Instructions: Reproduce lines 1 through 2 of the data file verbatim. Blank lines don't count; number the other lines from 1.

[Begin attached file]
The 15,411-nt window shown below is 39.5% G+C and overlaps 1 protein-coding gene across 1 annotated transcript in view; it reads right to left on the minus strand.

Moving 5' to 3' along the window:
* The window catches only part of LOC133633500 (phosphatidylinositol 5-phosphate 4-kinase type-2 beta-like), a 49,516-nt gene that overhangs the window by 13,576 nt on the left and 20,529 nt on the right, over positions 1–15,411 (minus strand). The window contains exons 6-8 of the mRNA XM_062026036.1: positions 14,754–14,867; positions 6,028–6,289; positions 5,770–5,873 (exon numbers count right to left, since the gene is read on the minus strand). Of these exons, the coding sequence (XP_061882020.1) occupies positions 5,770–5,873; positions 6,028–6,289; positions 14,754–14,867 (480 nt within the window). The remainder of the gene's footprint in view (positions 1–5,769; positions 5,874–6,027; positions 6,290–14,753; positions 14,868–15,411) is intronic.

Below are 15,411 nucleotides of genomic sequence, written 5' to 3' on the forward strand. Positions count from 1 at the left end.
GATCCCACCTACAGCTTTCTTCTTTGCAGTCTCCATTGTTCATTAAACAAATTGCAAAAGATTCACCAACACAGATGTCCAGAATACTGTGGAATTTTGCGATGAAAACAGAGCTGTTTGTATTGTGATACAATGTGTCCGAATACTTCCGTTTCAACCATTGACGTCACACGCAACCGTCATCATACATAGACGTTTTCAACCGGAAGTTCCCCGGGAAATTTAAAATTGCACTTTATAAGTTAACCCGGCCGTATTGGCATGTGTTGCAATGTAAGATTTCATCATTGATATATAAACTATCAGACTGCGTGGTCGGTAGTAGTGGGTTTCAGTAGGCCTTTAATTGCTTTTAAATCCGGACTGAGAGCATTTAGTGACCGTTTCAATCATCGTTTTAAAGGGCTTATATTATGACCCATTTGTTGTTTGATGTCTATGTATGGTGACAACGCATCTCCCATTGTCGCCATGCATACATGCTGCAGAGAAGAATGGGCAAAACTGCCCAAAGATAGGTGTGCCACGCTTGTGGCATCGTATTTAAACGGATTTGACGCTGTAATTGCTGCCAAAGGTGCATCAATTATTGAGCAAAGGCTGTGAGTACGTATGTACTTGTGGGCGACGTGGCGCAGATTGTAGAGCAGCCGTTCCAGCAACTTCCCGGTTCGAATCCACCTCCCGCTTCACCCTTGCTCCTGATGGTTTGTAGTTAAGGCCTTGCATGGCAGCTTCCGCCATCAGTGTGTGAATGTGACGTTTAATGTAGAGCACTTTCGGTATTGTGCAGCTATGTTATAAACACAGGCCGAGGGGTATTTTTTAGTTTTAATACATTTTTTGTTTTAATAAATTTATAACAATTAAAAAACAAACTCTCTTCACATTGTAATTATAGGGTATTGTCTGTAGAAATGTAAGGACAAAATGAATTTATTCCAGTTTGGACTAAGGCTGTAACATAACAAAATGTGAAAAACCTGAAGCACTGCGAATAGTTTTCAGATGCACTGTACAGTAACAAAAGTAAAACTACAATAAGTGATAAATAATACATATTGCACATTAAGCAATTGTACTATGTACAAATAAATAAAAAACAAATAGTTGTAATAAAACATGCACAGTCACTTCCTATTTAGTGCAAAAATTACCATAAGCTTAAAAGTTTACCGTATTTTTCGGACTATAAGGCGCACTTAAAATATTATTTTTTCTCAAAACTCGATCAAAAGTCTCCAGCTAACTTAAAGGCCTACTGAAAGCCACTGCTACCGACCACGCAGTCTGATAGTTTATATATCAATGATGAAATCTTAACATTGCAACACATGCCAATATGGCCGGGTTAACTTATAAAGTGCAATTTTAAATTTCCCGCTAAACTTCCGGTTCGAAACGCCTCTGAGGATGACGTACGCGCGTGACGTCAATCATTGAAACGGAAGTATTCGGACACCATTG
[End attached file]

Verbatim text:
The 15,411-nt window shown below is 39.5% G+C and overlaps 1 protein-coding gene across 1 annotated transcript in view; it reads right to left on the minus strand.

Moving 5' to 3' along the window: